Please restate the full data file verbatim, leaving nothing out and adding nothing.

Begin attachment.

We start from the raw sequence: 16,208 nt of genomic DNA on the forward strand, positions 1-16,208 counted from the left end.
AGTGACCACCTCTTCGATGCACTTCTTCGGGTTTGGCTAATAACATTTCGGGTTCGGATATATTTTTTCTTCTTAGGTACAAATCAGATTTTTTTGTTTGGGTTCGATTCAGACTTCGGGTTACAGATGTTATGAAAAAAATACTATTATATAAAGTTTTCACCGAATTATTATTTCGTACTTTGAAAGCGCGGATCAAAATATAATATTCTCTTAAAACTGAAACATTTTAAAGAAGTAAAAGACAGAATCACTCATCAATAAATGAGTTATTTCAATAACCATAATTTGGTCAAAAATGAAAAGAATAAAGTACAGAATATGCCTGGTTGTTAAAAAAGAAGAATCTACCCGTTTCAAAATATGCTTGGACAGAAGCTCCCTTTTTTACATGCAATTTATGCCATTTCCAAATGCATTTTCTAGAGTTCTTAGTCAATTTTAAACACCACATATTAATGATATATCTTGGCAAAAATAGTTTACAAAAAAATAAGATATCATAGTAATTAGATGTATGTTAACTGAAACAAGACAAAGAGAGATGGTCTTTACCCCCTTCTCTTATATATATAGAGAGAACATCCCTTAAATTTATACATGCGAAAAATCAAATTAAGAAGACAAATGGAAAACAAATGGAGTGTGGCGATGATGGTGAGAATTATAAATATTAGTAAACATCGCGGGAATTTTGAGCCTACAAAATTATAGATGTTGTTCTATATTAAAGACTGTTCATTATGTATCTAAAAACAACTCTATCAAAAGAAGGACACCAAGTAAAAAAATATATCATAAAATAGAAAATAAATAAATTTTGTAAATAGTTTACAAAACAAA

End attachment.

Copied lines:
We start from the raw sequence: 16,208 nt of genomic DNA on the forward strand, positions 1-16,208 counted from the left end.
AGTGACCACCTCTTCGATGCACTTCTTCGGGTTTGGCTAATAACATTTCGGGTTCGGATATATTTTTTCTTCTTAGGTACAAATCAGATTTTTTTGTTTGGGTTCGATTCAGACTTCGGGTTACAGATGTTATGAAAAAAATACTATTATATAAAGTTTTCACCGAATTATTATTTCGTACTTTGAAAGCGCGGATCAAAATATAATATTCTCTTAAAACTGAAACATTTTAAAGAAGTAAAAGACAGAATCACTCATCAATAAATGAGTTATTTCAATAACCATAATTTGGTCAAAAATGAAAAGAATAAAGTACAGAATATGCCTGGTTGTTAAAAAAGAAGAATCTACCCGTTTCAAAATATGCTTGGACAGAAGCTCCCTTTTTTACATGCAATTTATGCCATTTCCAAATGCATTTTCTAGAGTTCTTAGTCAATTTTAAACACCACATATTAATGATATATCTTGGCAAAAATAGTTTACAAAAAAATAAGATATCATAGTAATTAGATGTATGTTAACTGAAACAAGACAAAGAGAGATGGTCTTTACCCCCTTCTCTTATATATATAGAGAGAACATCCCTTAAATTTATACATGCGAAAAATCAAATTAAGAAGACAAATGGAAAACAAATGGAGTGTGGCGATGATGGTGAGAATTATAAATATTAGTAAACATCGCGGGAATTTTGAGCCTACAAAATTATAGATGTTGTTCTATATTAAAGACTGTTCATTATGTATCTAAAAACAACTCTATCAAAAGAAGGACACCAAGTAAAAAAATATATCATAAAATAGAAAATAAATAAATTTTGTAAATAGTTTACAAAACAAA